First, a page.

Brian and Tracy,

Congratulations, you are now Gladney approved and ready to begin the dossier and ultimately the referral phase of your adoption process. I am mailing you both an approval packet with your approval certificate and quarterly training information for your “approved and waiting” period.

It sure feels good to know the wheels are in motion!  Praise the Lord!

Sunday, June 21, 2009


When Brian and I began talking seriously about adoption, I spent hours scouring the internet for information.  I found blogs to be the best source of information, as they were typically first-hand experiential accounts of people who were sharing their thoughts as they were going through the same process we would soon embark on ourselves.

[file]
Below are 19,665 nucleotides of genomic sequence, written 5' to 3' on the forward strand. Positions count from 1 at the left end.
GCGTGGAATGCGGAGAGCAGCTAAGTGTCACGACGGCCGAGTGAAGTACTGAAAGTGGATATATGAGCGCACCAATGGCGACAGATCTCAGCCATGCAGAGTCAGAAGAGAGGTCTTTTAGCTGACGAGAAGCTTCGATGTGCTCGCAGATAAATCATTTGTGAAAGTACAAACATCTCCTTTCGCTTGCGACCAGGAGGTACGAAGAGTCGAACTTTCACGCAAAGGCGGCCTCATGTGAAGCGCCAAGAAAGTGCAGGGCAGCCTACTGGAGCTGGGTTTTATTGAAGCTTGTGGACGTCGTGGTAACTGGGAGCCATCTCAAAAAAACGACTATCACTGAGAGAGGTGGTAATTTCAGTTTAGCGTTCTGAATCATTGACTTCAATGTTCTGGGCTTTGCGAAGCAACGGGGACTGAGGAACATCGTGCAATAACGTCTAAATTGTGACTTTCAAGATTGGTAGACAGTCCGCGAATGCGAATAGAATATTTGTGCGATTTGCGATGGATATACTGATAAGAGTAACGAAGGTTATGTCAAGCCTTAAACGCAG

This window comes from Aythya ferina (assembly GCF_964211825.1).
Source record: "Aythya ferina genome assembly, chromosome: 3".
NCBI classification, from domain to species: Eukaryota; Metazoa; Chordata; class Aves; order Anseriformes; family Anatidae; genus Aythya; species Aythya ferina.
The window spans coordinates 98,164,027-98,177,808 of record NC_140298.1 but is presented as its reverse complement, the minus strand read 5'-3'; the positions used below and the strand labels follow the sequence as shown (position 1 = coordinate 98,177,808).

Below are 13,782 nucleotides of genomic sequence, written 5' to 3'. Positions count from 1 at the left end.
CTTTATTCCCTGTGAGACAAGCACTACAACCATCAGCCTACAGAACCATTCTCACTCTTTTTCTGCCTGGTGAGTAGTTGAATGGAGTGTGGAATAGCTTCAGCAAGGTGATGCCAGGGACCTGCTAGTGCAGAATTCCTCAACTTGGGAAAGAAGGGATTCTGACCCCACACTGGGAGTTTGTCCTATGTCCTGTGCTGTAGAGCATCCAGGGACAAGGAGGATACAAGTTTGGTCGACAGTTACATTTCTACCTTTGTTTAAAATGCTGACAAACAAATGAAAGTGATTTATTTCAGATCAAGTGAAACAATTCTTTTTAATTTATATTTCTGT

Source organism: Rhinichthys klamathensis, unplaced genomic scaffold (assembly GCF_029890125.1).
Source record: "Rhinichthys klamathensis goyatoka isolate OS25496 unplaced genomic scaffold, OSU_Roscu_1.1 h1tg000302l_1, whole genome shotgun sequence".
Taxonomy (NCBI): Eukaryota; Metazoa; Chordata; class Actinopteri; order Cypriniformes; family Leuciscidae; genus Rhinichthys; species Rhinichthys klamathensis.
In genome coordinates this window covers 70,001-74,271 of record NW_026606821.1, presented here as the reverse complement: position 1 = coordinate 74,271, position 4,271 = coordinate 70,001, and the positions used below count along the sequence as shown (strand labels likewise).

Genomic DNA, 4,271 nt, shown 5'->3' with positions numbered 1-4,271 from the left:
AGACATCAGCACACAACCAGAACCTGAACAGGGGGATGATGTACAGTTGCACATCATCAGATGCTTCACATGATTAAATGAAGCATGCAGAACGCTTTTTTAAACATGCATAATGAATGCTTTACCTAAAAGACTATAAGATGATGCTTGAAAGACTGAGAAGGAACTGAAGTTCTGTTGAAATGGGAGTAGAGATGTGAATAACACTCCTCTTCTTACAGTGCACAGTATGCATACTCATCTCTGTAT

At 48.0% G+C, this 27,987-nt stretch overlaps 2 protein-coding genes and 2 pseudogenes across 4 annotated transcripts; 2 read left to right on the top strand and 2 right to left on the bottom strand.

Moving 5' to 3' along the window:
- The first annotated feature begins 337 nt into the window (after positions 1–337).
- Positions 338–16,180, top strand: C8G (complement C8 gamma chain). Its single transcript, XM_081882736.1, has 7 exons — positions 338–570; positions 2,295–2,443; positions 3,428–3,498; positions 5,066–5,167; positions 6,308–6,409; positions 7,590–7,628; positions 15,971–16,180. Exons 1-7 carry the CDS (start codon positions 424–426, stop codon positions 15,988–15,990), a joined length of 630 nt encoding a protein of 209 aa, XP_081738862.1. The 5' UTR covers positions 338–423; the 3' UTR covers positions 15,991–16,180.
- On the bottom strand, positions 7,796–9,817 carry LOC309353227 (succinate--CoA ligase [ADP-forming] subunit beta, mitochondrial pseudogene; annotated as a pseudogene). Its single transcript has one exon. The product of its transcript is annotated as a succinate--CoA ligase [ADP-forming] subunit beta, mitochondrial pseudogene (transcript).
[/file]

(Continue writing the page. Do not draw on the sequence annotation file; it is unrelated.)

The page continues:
The very first Ethiopian adoption blog I "stumbled" upon was Ethiopia or Bust, authored by Amy Bottomly. I write "stumbled" in quotes only because in retrospect, I can see that it was more a divine appointment than a random stumbling that landed me there. As it turns out, the Bottomlys are one of the better-known adoptive couples in the Ethiopian adoption community, as they were one of the first families to adopt from Ethiopia, and they were definitely one of the first to write a book about it!

From Ashes to Africa is Josh and Amy Bottomly's story of their journey from the "ashes" of a troubled marriage and infertility to the "gladness" of adopting their son Silas from Ethiopia.

The book begins with a quote from Frederick Buechner, "Writing is really quite simple; all you have to do is sit down at your typewriter and open a vein."  And that is just was this couple did! The major thing that makes the book such a compelling read is the openness and vulnerability with which it is written.

Let me share a few of my favorite quotes from the book with you: